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Pre-Draft Nerves Improve Odds Demidov Available To Canadiens

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montreal canadiens ivan demidov

The 2024 NHL Entry Draft is a little more than two weeks away, and seeing as the Montreal Canadiens own two picks in the first round, there’s a growing sense of anticipation among fans.

The buzz surrounding the fifth overall pick is particularly noticeable, as this draft is yet to establish a consensus order following the No.1 overall pick, Macklin Celebrini.

Habs fans have made it quite clear, they want the team to draft a forward to bolster the prospect pool with a game-changing player who possesses elite offensive potential.

In a recent poll, over 97.1 of the votes cast were in favour of the team drafting a forward, with three players garnering the bulk of the attention. Tij Iginla received strong support despite not being projected as a guaranteed top 10 pick, as evidenced by his 17.2 percent share of the votes. Power forward Cayden Lindstrom received the second-most votes, with 29.9 percent of Canadiens fans suggesting he’d be an ideal draft pick.

However, the player Canadiens fans desire most when it comes to the fifth overall pick at the 2024 NHL Entry Draft overshadowed all options, as Russian forward Ivan Demidov led the charge with 39.2 percent of the votes.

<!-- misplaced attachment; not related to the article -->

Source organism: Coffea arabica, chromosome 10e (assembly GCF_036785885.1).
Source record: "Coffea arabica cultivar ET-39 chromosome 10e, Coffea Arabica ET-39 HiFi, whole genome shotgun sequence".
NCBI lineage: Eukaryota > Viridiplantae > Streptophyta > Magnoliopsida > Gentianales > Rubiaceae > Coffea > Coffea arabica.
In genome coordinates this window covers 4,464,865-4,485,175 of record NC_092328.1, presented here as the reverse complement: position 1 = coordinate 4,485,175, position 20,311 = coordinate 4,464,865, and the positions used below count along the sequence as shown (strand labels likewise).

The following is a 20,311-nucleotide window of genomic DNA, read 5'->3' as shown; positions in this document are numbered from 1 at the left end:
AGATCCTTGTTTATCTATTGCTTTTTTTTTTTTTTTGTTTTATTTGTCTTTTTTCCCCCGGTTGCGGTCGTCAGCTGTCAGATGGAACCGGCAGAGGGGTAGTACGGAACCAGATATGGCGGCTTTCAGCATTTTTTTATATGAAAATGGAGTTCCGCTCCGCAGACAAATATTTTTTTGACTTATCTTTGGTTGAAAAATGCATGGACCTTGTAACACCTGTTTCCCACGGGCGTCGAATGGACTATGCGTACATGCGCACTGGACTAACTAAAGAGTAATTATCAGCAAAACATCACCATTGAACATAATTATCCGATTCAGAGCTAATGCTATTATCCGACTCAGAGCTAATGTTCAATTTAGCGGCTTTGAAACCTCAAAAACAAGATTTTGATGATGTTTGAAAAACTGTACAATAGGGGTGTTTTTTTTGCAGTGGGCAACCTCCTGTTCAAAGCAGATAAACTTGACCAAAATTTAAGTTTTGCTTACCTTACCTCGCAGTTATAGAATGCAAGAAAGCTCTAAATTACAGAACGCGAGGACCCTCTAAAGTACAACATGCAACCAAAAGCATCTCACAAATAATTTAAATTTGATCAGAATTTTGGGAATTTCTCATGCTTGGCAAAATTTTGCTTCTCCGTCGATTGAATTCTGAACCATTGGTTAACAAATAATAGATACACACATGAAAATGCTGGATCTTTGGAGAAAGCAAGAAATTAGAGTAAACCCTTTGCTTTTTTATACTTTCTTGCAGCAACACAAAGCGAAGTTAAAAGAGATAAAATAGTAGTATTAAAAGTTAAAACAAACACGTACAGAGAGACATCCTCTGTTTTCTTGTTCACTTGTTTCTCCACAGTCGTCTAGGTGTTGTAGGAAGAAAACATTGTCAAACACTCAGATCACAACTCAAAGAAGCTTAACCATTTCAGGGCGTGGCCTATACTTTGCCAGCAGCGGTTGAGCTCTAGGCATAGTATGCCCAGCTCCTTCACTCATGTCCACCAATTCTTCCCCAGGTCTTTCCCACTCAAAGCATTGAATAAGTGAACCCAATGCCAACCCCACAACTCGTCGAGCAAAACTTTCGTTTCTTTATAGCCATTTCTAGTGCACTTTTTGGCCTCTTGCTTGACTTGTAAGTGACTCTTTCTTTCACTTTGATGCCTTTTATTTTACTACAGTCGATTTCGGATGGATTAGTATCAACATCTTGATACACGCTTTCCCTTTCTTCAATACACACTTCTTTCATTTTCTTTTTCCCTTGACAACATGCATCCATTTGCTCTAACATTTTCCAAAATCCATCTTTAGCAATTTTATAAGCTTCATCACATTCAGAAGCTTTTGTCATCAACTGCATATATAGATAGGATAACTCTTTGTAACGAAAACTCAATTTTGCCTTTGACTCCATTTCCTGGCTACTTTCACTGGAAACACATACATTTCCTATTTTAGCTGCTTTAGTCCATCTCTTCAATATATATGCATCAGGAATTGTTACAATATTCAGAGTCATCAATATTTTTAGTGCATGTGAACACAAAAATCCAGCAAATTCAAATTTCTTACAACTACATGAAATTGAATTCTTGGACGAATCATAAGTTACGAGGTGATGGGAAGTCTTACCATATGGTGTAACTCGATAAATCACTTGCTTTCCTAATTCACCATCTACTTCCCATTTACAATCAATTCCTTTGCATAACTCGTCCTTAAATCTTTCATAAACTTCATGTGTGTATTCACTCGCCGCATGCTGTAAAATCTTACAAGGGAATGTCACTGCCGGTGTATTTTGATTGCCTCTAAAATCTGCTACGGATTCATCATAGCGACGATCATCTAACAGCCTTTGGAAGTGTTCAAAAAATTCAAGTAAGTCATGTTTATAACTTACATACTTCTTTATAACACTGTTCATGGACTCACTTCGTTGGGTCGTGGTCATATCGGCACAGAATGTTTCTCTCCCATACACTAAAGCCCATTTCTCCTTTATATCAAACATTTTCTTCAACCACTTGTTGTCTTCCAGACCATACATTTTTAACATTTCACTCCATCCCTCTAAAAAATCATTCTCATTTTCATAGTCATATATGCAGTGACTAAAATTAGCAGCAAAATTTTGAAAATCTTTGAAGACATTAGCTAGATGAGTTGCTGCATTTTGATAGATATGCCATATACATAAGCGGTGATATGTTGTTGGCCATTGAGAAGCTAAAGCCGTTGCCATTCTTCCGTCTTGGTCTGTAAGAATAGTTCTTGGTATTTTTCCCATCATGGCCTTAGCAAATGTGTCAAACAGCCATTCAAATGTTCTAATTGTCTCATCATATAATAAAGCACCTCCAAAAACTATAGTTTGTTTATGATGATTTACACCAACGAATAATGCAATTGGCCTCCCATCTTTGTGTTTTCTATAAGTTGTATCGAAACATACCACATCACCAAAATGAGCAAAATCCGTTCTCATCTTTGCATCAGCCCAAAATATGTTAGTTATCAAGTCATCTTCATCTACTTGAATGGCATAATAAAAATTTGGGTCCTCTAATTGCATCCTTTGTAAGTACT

MUST READ: Habs Fans Vote – Most Wanted 2024 NHL Draft Target

Demidov is considered the second-most talented player in the draft, which means the odds that he’ll slide to fifth aren’t exactly great, but as we saw last year when Matvei Michkov, considered second-most talented player in the draft, fell to seventh overall, it’s impossible to anticipate how certain teams will weigh risk factors.

According to Cam Robinson, while many teams readily admit he’s incredibly talented, few were willing to commit to drafting him with a top five pick.

This could all be smoke and mirrors, but considering the Canadiens have openly admitted they’re intent on drafting a forward, you’d be hard-pressed to argue this is not a fantastic situation should the stars align to make Demidov available at fifth overall.

As Jeff Gorton explained last summer before the Canadiens drafted defenceman David Reinbacher, the opportunities to acquire elite offensive talent are few and far between in the NHL.